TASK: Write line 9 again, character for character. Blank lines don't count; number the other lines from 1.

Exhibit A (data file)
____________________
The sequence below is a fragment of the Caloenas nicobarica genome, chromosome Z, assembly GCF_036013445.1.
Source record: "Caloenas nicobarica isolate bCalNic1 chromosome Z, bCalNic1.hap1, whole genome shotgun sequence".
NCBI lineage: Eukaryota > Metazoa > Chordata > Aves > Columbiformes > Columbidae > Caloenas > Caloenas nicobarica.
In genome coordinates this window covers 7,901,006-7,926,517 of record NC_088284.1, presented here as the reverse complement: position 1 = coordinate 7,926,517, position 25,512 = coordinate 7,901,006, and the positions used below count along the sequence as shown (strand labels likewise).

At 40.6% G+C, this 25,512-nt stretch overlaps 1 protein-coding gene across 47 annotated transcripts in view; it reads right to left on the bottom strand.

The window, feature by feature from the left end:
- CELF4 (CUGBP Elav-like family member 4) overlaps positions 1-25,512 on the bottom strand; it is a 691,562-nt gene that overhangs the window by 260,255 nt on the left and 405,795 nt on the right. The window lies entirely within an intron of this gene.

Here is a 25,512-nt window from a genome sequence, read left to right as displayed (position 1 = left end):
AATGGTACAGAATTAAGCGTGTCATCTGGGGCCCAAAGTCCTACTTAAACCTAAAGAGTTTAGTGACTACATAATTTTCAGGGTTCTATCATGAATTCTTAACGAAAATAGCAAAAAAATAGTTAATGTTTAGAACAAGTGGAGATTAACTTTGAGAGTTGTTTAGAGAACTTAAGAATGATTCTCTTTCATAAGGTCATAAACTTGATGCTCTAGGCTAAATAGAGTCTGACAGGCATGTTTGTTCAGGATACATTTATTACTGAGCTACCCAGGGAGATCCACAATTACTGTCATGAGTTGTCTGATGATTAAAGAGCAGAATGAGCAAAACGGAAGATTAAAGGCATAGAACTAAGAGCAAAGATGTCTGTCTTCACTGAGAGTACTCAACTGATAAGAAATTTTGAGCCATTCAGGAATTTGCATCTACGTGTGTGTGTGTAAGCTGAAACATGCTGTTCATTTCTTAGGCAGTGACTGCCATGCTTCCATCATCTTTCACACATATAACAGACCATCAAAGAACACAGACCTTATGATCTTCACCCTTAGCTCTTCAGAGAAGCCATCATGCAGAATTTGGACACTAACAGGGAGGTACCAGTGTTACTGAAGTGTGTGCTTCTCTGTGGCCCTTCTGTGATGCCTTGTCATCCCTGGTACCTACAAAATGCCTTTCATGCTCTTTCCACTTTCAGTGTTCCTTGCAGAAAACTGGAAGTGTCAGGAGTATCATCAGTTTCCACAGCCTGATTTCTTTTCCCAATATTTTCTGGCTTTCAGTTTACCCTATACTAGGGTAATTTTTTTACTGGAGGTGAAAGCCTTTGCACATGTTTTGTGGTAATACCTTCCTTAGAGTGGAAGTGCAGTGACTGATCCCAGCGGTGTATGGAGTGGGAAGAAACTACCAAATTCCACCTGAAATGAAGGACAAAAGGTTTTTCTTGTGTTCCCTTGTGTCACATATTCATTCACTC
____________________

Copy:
AATGGTACAGAATTAAGCGTGTCATCTGGGGCCCAAAGTCCTACTTAAACCTAAAGAGTTTAGTGACTACATAATTTTCAGGGTTCTATCATGAATTCTTAACGAAAATAGCAAAAAAATAGTTAATGTTTAGAACAAGTGGAGATTAACTTTGAGAGTTGTTTAGAGAACTTAAGAATGATTCTCTTTCATAAGGTCATAAACTTGATGCTCTAGGCTAAATAGAGTCTGACAGGCATGTTTGTTCAGGATACATTTATTACTGAGCTACCCAGGGAGATCCACAATTACTGTCATGAGTTGTCTGATGATTAAAGAGCAGAATGAGCAAAACGGAAGATTAAAGGCATAGAACTAAGAGCAAAGATGTCTGTCTTCACTGAGAGTACTCAACTGATAAGAAATTTTGAGCCATTCAGGAATTTGCATCTACGTGTGTGTGTGTAAGCTGAAACATGCTGTTCATTTCTTAGGCAGTGACTGCCATGCTTCCATCATCTTTCACACATATAACAGACCATCAAAGAACACAGACCTTATGATCTTCACCCTTAGCTCTTCAGAGAAGCCATCATGCAGAATTTGGACACTAACAGGGAGGTACCAGTGTTACTGAAGTGTGTGCTTCTCTGTGGCCCTTCTGTGATGCCTTGTCATCCCTGGTACCTACAAAATGCCTTTCATGCTCTTTCCACTTTCAGTGTTCCTTGCAGAAAACTGGAAGTGTCAGGAGTATCATCAGTTTCCACAGCCTGATTTCTTTTCCCAATATTTTCTGGCTTTCAGTTTACCCTATACTAGGGTAATTTTTTTACTGGAGGTGAAAGCCTTTGCACATGTTTTGTGGTAATACCTTCCTTAGAGTGGAAGTGCAGTGACTGATCCCAGCGGTGTATGGAGTGGGAAGAAACTACCAAATTCCACCTGAAATGAAGGACAAAAGGTTTTTCTTGTGTTCCCTTGTGTCACATATTCATTCACTC